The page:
Ranma 1/2: Shampoo and her grandmother hail from a hidden amazon village, deep in the mountains of China. Needless to say, she's almost always seen in Chinese garb and her speech pattern is the stereotypical broken english, which lacks use of pronouns.
Princess Aska from Magic Knight Rayearth had elements of Chinese Girl. One of the Magic Knights even comments on how she and her entourage seem to be a weird mix of Chinese and Japanese stereotypes.
Ku Fei and Chao Lingshen from Mahou Sensei Negima! seemed unusual in sharing the same trait, until Chao's more specific gimmick was revealed to be time-traveling descendant of Negi's come to Set Right What Once Went Wrong. They both know Kung Fu, but Chao cheats.
Possibly Tenten from Naruto, who definitely invokes the design, despite the fact that her world doesn't seem to have a China. In the databooks, her favorite food is Chinese food. Team Guy as a whole seems to have a Chinese theme going on, from Rock Lee and Guy-sensei being Bruce Lee Clones to Neji Hyuuga's fighting style coming from baguazhang, a Chinese form of martial arts.
Fei from Gate Keepers is a particularly noxious example of this trope. She seems hard pressed to have thirty seconds of screen time without squealing "Ayiyi!".
Sha Chi from Penguin Musume, complete with the qipao and martial arts thing. Also adds "-dachi" to the end of every sentence.
Kagura from Gintama, despite being an alien, dresses in Chinese outfits and is occasionally referred to by strangers as Chinese.
Ruri and Hari, cute Chinese minions of moth demon Menōmaru from the first Inuyasha movie.
3x3 Eyes: Mei Shin is from Hong Kong, knows Kung-Fu, and is drawn to actually appear Asian. She typically wears a red uniform, but slips into a Qipao during a later scene, in an attempt to get Yakumo's attention.
Wang Liu Mei from the Gundam 00 series, although she only wears a qipao in the first episode and it is her Battle Butler and older brother Hong Long that knows kung fu.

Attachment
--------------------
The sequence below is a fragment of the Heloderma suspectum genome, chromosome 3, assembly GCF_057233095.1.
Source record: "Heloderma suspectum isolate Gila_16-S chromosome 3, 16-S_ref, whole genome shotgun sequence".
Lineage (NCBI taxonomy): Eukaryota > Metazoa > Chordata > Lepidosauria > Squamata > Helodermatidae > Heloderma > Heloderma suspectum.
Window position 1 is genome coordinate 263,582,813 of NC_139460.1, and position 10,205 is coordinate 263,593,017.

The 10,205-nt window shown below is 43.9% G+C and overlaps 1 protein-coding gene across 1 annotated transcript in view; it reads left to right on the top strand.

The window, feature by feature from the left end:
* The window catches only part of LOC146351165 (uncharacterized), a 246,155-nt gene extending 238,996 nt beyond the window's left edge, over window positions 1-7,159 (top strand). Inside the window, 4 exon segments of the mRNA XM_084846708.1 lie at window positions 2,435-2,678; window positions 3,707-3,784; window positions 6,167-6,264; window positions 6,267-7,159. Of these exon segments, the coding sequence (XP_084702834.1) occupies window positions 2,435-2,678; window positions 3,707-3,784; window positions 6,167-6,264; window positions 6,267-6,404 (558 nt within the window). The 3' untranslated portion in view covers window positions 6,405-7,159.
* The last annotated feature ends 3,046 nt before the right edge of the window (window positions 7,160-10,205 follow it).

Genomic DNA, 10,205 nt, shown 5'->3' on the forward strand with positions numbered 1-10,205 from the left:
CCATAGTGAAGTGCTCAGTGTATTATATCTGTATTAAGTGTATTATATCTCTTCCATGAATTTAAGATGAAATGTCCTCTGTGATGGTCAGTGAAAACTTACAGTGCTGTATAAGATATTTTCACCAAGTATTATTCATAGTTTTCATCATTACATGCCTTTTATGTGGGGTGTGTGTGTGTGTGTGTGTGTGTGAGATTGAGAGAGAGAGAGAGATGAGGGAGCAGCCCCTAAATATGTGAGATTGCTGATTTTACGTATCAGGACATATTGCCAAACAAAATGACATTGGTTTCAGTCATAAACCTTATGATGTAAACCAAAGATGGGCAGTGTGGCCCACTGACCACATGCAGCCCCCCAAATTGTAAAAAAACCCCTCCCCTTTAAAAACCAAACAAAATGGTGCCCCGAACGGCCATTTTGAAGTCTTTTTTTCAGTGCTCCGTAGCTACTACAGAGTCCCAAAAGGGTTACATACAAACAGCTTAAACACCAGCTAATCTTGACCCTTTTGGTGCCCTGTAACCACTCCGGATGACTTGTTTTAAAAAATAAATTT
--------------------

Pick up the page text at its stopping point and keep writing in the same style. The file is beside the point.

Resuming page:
In the Cowboy Bebop manga, Faye refers to herself as "an Asian beauty". In her flashbacks, it's shown that she originally lived in Singapore. Though not directly stated in the anime, it's implied that she's Chinese.
Melissa Mao from Full Metal Panic! is of Chinese descent but she doesn't follow any of the stereotypes. This is because she's lived most of her life in New York, although she also spent some time in Hong Kong.
The two that do follow this trope's stereotypes, however, are the Creepy Twins Yu Fang and Yu Lan. One of them wore their hair in the Odango hairstyle at one point, and was even wearing a qipao. And they both know martial arts (a whole lot better than Mao).
Taiwan and Vietnam from Axis Powers Hetalia, at least in looks. Also, the originally male China in the Gender Flipped art (whether fanart or the doodles done by Himaruya himself).
I-Pin from Katekyo Hitman Reborn! is a good example of this, particularly once she's hit with the Ten Year Bazooka.
Vivian Wong from Yu-Gi-Oh!. Aside from having her hair up in odango, she goes around waving fans and a duel disk, wears a yellow qipao and apparently knows enough kung-fu to fix Grandpa's back.. or break it, as the case may be. At some point she and Mai Kujaku duel the Paradox brothers on the Great Wall of China.
Darker Than Black has an interesting subversion in Alice, Misaki's childhood friend, who invites her to her birthday party slash mob gathering, which she herself attends in a western-style ballgown, while stuffing a rather embarrassed Misaki into a qipao, complete with odango. Lampshaded by Alice's crimeboss father, who grumbles about her displaying her xenophilic tendencies so blatantly at such an important event.
Ming Chao from Et Cetera. She's a really bright brunette and has the biggest eyes of the whole cast, but hey, she carries a wok on her back!
Chan Lee from Bakugan, and it really shows through her clothing, esspecially in the New Vestroia arc.
Ling Yunque (Suzu) from Amuri in Star Ocean. Except for the martial arts part, but she's got some crazy super powers with Chinese motifs instead, so it all evens out.
Huang Lingyin from Infinite Stratos, who wears a qipao in fanart and in the second season's third episode, alongside having a family who own a Chinese restaurant, and also has a Chinese-esque theme song.